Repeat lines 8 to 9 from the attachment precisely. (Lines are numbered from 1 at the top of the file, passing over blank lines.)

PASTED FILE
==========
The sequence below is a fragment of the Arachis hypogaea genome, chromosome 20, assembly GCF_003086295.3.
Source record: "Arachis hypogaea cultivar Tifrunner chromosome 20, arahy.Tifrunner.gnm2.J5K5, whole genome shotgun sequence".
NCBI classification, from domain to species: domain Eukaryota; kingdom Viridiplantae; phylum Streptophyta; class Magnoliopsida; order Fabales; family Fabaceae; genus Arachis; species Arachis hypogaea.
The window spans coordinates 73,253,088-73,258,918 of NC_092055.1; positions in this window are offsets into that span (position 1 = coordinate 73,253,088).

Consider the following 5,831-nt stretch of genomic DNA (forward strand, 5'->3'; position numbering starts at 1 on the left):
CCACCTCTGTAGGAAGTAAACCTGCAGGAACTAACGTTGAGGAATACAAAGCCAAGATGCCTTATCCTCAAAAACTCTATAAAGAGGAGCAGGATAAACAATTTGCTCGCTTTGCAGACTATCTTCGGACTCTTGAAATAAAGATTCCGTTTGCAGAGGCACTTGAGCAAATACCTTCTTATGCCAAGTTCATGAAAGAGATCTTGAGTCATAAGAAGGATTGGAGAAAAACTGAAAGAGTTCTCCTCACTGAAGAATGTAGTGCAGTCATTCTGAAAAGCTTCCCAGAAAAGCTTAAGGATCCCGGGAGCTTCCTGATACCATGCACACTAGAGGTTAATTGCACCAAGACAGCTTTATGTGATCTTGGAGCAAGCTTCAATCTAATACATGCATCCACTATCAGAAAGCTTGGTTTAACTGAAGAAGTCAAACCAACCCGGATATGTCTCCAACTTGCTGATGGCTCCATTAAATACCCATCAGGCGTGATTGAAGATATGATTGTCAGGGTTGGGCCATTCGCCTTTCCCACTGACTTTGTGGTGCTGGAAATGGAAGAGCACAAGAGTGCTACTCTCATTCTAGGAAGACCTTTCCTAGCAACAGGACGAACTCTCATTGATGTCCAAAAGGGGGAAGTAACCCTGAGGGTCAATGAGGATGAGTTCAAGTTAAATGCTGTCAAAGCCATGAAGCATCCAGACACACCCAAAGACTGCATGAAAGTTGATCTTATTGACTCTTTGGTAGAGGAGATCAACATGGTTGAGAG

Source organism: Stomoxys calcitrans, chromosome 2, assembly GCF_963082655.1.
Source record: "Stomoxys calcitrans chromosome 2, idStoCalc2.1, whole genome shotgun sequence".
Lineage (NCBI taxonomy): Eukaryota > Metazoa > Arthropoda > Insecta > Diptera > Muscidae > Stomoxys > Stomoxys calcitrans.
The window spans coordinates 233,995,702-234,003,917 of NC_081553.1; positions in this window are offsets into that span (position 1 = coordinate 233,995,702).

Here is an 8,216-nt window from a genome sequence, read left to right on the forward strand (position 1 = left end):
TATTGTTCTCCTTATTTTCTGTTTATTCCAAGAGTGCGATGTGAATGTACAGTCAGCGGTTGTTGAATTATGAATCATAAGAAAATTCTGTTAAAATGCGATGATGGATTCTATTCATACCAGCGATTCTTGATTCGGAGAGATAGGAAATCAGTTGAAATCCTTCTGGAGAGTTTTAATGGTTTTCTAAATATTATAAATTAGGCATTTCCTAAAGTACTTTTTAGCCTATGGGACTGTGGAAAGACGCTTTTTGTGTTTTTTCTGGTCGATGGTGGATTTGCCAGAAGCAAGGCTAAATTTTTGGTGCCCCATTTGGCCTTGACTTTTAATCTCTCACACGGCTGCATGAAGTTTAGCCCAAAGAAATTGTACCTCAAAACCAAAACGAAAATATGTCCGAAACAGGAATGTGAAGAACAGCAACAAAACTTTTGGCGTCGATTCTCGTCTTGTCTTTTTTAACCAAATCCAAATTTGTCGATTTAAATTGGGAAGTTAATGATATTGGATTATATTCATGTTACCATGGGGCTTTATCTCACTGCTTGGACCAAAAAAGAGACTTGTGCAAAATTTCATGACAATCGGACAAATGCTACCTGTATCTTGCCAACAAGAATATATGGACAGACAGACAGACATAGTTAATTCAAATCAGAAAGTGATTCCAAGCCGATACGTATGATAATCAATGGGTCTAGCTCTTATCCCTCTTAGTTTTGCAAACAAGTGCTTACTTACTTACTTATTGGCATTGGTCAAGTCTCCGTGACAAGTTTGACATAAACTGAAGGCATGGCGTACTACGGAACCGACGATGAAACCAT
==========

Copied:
Source record: "Stomoxys calcitrans chromosome 2, idStoCalc2.1, whole genome shotgun sequence".
Lineage (NCBI taxonomy): Eukaryota > Metazoa > Arthropoda > Insecta > Diptera > Muscidae > Stomoxys > Stomoxys calcitrans.